Looking at the display, I'm pretty sure I'm seeing a curvy line. This does not look like a straight line (that is, a linear regression equation) would be a good fit to the plotted points. So I'm expecting my correlation to be better when I'm doing the cubic regression.
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(The graph above wasn't strictly necessary, but I find it helpful, as it tells me what I should probably be expecting.)
Once I've plugged these values into the stat utility of my calculator, I can then do a linear regression. First, I go to the stat utility, and select "calc", because I'm going to be asking the calculator to calculate a regression equation for me. I'll do the linear regression first, so I select "LinReg":
When I hit enter, I get the following screen:
This tells me that the best-fit straight line through the points is approximately:
y = 6.026x − 10.645
Note that the r^{2} coefficient is displayed because I have set my calculator to "DiagnosticsOn". This option was available to me in the "Catalog" of my calculator. Once I'd turned it on, it'll be on until I decide to turn it off... which I won't. Books and instructors vary; they may want the plain "r" value. Use whichever they tell you to use.
I can plug the above equation into my calculator, and have it graph the line on the same screen as the data points:
As I'd expected, this straight line doesn't look like a good fit to the data. The value of r^{2} is about 0.903, which isn't terrible, but I strongly suspect that this is not the best I can do.
I'll check if the cubic regression is any better. The data points are the same values, but now I'll select "CubicReg" for the type of equation I'm wanting.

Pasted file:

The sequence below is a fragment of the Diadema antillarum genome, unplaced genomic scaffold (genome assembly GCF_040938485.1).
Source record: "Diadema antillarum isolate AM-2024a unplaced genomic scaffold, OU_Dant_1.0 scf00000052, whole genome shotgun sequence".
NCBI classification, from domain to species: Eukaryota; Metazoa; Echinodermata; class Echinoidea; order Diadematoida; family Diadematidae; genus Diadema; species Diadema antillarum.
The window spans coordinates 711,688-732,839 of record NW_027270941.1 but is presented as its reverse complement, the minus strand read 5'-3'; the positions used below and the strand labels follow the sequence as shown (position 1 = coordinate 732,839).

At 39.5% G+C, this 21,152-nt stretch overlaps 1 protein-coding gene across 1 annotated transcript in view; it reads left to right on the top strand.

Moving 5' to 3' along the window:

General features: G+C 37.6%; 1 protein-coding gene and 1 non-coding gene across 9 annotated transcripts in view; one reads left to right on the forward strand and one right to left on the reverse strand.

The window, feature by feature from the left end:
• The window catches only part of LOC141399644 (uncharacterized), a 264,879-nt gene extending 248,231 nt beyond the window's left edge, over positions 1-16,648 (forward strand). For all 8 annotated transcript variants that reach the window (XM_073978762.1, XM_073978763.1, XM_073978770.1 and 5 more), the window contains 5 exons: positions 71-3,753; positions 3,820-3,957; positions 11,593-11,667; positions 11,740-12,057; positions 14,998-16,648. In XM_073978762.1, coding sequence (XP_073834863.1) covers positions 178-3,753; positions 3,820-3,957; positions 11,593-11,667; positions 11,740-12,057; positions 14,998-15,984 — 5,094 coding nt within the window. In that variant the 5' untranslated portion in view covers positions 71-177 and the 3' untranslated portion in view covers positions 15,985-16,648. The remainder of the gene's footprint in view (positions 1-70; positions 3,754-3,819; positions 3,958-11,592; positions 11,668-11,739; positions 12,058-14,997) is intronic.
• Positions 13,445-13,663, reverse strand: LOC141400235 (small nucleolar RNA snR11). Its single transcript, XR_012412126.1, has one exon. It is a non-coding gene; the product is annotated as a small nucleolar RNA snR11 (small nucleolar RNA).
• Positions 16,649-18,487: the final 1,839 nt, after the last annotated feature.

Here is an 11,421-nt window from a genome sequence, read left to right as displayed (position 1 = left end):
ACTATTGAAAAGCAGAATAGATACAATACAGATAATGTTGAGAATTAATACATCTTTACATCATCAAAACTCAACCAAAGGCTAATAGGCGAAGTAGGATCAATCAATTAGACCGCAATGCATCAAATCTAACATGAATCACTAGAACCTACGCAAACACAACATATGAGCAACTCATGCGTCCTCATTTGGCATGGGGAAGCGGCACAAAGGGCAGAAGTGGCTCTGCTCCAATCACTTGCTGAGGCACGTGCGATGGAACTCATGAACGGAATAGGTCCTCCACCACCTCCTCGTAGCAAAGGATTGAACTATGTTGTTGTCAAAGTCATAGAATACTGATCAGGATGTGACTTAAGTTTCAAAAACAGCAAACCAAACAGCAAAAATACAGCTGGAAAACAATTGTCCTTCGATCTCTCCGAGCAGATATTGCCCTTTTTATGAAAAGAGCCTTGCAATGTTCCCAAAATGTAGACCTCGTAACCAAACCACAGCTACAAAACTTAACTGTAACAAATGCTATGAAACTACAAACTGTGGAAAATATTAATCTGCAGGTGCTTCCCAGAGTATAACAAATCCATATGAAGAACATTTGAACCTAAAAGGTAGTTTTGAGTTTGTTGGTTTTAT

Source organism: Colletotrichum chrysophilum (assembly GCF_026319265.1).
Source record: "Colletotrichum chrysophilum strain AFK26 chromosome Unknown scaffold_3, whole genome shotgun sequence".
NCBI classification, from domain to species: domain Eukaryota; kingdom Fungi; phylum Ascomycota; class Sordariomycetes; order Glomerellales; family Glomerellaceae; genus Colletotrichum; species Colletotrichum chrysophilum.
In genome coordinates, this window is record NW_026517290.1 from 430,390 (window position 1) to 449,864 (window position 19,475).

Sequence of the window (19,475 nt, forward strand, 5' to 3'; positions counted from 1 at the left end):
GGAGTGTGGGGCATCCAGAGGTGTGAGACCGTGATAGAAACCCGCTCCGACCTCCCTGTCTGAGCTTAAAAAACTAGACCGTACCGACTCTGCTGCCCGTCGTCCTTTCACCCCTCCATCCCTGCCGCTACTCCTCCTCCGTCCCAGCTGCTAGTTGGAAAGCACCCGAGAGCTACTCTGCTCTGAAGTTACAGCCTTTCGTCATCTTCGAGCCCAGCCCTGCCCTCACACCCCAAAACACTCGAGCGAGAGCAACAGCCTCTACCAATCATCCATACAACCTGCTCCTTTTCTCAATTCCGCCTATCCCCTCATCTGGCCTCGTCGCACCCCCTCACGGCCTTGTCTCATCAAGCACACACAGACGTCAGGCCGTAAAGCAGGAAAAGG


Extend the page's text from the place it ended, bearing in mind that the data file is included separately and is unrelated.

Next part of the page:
The calculator gives me this:
I notice that, because I'm not working with a linear regression this time, the calculator gave me only the "R^{2}" value, which is about 0.999. This is indeed better than what I got for the linear regression. The equation the calculator gave is is approximately:
y = 0.000829x^{3} + 0.233x^{2} − 1.09x + 24.60
Graphing this equation together with the scatterplot dots, I get:
This equation is very clearly a much better match to the points, confirming expectations from the original scatterplot. And I can justify saying that the cubic regression is better, because of the r^{2} and R^{2} values. In other words, the graphs are helpful, but I can do the "explain why" part with the correlation values.
The cubic equation y = 0.000829x^{3} + 0.23x^{2} − 1.09x + 24.60 is the better regression. This is because the correlation value for the cubic regression is about 0.999, which is closer to 1 than is the linear correlation value of 0.903, and because the graph of the cubic model is seen to be a closer match to the dots in the scatterplot than is the linear model.
By the way, you shouldn't expect always to get correlation values that are close to "1". If they tell you to find, say, the linear regression equation for a particular data set, and the correlation factor ends up being close to zero, this doesn't mean that you've found the "wrong" linear equation; it only means that a linear equation probably wasn't a good model to the data. A quadratic model, for instance, might have been better.